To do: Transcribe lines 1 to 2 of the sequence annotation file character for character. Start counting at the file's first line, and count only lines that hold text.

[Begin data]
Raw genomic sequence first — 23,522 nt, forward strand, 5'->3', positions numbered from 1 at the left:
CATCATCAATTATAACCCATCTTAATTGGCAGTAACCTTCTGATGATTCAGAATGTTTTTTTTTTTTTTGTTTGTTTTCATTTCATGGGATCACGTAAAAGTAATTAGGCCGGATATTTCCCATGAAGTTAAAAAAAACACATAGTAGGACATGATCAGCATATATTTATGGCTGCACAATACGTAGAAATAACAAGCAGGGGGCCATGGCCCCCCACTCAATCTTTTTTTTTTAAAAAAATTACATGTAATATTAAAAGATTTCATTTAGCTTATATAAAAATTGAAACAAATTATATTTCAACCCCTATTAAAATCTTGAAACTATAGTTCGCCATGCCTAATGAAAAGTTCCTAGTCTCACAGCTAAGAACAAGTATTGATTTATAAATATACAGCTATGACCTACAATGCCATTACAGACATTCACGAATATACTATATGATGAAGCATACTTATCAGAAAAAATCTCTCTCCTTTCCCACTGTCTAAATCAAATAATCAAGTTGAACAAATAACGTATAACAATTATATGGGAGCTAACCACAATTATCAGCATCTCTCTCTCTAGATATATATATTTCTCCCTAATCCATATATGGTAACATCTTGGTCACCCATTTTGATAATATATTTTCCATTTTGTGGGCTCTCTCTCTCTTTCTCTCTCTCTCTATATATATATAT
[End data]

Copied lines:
Raw genomic sequence first — 23,522 nt, forward strand, 5'->3', positions numbered from 1 at the left:
CATCATCAATTATAACCCATCTTAATTGGCAGTAACCTTCTGATGATTCAGAATGTTTTTTTTTTTTTTGTTTGTTTTCATTTCATGGGATCACGTAAAAGTAATTAGGCCGGATATTTCCCATGAAGTTAAAAAAAACACATAGTAGGACATGATCAGCATATATTTATGGCTGCACAATACGTAGAAATAACAAGCAGGGGGCCATGGCCCCCCACTCAATCTTTTTTTTTTAAAAAAATTACATGTAATATTAAAAGATTTCATTTAGCTTATATAAAAATTGAAACAAATTATATTTCAACCCCTATTAAAATCTTGAAACTATAGTTCGCCATGCCTAATGAAAAGTTCCTAGTCTCACAGCTAAGAACAAGTATTGATTTATAAATATACAGCTATGACCTACAATGCCATTACAGACATTCACGAATATACTATATGATGAAGCATACTTATCAGAAAAAATCTCTCTCCTTTCCCACTGTCTAAATCAAATAATCAAGTTGAACAAATAACGTATAACAATTATATGGGAGCTAACCACAATTATCAGCATCTCTCTCTCTAGATATATATATTTCTCCCTAATCCATATATGGTAACATCTTGGTCACCCATTTTGATAATATATTTTCCATTTTGTGGGCTCTCTCTCTCTTTCTCTCTCTCTCTATATATATATAT